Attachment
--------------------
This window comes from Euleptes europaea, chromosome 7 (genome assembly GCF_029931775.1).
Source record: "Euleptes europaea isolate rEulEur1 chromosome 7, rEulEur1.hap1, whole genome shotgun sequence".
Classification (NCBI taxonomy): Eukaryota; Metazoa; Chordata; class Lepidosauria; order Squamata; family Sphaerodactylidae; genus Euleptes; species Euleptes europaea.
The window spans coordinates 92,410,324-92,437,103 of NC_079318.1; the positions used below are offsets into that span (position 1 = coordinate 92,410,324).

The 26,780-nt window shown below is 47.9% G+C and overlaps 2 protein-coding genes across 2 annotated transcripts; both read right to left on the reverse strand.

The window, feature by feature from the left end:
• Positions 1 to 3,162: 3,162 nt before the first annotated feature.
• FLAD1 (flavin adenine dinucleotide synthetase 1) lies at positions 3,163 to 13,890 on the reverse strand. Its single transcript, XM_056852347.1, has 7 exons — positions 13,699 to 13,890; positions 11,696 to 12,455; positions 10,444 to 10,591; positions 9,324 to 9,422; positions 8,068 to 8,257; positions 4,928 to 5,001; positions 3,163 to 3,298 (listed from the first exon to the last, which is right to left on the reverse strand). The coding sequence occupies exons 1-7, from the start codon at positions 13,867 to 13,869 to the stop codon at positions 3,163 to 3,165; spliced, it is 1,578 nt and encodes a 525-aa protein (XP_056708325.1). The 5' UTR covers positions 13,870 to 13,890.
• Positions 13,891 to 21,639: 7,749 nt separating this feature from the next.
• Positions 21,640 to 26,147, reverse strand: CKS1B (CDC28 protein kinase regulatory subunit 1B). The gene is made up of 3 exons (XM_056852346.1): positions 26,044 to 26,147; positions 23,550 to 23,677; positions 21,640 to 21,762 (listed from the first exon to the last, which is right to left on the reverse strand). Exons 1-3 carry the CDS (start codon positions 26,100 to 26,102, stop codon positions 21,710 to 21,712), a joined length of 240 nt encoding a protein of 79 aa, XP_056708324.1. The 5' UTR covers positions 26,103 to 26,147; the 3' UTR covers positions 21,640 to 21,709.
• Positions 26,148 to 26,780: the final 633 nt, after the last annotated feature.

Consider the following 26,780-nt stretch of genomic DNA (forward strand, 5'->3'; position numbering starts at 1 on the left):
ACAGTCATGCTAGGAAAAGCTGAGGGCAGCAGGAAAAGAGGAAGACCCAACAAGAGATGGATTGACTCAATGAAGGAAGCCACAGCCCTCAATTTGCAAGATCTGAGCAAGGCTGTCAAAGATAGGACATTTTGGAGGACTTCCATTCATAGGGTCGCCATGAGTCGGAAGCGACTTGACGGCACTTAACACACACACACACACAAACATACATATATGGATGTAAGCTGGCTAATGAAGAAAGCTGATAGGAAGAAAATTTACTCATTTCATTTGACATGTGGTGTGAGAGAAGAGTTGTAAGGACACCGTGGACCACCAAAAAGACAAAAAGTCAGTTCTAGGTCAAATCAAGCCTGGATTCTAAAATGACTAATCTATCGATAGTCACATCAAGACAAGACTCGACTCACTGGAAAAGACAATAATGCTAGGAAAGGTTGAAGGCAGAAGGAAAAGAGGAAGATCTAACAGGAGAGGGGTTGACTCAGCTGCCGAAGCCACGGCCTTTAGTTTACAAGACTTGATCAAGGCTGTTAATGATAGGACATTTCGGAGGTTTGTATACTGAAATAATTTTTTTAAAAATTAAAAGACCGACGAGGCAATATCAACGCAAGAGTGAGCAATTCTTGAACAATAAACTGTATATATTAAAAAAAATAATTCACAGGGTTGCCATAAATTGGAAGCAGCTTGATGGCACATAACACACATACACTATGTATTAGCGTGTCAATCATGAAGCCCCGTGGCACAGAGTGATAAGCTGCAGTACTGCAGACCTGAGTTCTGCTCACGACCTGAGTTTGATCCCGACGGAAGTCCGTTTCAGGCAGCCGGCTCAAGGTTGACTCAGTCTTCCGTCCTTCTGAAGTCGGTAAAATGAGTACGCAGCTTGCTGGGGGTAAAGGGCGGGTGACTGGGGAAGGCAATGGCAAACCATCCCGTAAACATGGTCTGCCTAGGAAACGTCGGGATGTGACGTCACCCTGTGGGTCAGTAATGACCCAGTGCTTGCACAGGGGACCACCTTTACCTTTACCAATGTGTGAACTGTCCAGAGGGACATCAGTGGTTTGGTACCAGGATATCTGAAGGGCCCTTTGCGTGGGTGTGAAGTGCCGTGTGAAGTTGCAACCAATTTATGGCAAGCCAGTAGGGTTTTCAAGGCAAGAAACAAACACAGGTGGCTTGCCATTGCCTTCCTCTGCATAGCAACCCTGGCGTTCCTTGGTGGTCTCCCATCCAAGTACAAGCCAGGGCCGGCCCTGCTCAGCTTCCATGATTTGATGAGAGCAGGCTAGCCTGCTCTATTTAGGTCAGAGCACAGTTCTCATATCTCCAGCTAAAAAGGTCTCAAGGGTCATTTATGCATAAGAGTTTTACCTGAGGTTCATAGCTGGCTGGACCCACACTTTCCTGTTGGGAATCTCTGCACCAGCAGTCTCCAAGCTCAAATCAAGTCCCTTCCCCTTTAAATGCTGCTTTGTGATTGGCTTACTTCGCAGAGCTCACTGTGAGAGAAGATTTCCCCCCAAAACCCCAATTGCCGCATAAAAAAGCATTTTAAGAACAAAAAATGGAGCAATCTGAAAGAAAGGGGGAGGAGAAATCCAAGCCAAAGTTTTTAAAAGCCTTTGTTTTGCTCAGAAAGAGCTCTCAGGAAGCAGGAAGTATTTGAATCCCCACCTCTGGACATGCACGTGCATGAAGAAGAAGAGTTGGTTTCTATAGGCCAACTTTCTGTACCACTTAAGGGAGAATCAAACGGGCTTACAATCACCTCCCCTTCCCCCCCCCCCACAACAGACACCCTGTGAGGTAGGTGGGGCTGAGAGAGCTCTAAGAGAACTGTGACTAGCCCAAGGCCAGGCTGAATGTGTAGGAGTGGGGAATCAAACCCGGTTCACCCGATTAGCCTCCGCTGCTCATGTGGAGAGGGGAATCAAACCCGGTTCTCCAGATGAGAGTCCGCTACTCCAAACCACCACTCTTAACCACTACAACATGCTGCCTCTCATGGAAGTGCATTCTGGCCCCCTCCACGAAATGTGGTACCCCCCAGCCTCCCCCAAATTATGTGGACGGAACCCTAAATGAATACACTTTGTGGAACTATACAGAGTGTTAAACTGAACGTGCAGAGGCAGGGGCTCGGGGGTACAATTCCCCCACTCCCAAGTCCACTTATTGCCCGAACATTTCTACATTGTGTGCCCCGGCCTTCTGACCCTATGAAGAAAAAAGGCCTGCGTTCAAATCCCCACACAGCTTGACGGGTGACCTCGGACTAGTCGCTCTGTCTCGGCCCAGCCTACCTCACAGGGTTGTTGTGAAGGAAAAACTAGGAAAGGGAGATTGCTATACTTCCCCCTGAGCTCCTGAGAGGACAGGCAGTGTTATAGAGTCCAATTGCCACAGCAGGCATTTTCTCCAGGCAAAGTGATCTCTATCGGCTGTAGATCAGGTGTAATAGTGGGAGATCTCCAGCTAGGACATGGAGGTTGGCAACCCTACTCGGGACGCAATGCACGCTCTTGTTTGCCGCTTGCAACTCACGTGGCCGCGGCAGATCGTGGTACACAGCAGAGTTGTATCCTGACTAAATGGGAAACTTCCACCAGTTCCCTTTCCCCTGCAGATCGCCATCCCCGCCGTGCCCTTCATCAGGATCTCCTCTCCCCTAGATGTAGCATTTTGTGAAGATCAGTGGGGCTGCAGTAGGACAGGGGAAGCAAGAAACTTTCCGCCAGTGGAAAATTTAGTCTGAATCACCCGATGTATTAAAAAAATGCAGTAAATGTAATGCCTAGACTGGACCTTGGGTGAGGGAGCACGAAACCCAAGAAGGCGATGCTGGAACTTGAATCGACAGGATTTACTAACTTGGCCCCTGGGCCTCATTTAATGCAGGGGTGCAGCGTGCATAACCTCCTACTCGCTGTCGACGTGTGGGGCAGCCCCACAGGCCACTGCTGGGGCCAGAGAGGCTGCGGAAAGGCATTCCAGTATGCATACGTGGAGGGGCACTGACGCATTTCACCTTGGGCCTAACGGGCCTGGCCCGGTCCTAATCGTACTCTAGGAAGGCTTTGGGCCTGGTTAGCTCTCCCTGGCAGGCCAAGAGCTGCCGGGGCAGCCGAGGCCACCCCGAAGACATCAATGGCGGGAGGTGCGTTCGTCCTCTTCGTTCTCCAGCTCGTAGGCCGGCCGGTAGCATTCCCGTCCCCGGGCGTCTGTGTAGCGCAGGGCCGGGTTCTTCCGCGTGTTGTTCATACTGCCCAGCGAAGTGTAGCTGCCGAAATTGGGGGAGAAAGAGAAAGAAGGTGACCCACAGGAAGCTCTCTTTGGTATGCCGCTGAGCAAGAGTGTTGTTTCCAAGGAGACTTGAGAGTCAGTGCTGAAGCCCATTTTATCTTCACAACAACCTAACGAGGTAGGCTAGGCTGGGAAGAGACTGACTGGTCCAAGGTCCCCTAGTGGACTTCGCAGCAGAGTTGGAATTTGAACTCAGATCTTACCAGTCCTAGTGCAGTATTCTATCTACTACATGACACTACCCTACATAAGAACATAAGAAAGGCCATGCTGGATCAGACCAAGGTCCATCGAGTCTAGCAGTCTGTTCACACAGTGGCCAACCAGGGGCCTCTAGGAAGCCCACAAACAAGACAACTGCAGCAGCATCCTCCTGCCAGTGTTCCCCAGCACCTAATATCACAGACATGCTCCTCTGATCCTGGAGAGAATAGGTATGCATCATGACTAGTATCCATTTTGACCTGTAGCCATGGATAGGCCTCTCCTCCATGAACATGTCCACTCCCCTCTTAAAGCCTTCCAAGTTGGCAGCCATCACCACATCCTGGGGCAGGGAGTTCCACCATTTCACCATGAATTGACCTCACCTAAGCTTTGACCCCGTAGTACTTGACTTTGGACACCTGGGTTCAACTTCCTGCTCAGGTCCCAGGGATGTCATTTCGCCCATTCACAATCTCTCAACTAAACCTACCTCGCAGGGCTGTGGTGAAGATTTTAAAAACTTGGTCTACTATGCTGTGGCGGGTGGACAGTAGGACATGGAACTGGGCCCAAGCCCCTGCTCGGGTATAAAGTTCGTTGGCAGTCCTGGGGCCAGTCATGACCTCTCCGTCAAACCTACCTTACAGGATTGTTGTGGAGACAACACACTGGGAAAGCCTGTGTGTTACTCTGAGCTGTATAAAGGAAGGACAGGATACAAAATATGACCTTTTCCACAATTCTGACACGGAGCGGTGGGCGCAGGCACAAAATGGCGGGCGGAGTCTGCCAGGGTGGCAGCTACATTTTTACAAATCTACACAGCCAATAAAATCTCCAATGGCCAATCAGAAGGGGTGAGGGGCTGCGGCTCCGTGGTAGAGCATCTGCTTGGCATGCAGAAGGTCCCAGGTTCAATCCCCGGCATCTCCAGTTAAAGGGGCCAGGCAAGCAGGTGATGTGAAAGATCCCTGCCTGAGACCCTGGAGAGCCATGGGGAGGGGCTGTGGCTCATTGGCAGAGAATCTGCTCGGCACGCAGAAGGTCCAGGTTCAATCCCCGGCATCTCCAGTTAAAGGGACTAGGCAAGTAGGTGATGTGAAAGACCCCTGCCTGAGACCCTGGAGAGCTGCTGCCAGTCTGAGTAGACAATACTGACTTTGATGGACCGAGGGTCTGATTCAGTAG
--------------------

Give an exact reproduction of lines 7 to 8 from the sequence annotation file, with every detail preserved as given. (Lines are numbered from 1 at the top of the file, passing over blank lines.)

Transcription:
• Positions 1 to 3,162: 3,162 nt before the first annotated feature.
• FLAD1 (flavin adenine dinucleotide synthetase 1) lies at positions 3,163 to 13,890 on the reverse strand. Its single transcript, XM_056852347.1, has 7 exons — positions 13,699 to 13,890; positions 11,696 to 12,455; positions 10,444 to 10,591; positions 9,324 to 9,422; positions 8,068 to 8,257; positions 4,928 to 5,001; positions 3,163 to 3,298 (listed from the first exon to the last, which is right to left on the reverse strand). The coding sequence occupies exons 1-7, from the start codon at positions 13,867 to 13,869 to the stop codon at positions 3,163 to 3,165; spliced, it is 1,578 nt and encodes a 525-aa protein (XP_056708325.1). The 5' UTR covers positions 13,870 to 13,890.